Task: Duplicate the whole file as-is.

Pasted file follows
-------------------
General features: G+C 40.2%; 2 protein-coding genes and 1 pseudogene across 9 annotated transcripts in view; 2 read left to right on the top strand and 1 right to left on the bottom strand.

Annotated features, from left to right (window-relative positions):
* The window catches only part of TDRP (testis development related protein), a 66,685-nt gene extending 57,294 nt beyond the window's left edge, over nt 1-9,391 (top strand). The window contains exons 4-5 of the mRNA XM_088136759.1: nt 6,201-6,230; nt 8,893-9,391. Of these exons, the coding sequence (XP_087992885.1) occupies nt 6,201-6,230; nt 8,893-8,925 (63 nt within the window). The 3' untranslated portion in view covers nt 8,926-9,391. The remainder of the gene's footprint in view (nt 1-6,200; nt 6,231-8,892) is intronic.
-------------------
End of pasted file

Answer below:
General features: G+C 40.2%; 2 protein-coding genes and 1 pseudogene across 9 annotated transcripts in view; 2 read left to right on the top strand and 1 right to left on the bottom strand.

Annotated features, from left to right (window-relative positions):
* The window catches only part of TDRP (testis development related protein), a 66,685-nt gene extending 57,294 nt beyond the window's left edge, over nt 1-9,391 (top strand). The window contains exons 4-5 of the mRNA XM_088136759.1: nt 6,201-6,230; nt 8,893-9,391. Of these exons, the coding sequence (XP_087992885.1) occupies nt 6,201-6,230; nt 8,893-8,925 (63 nt within the window). The 3' untranslated portion in view covers nt 8,926-9,391. The remainder of the gene's footprint in view (nt 1-6,200; nt 6,231-8,892) is intronic.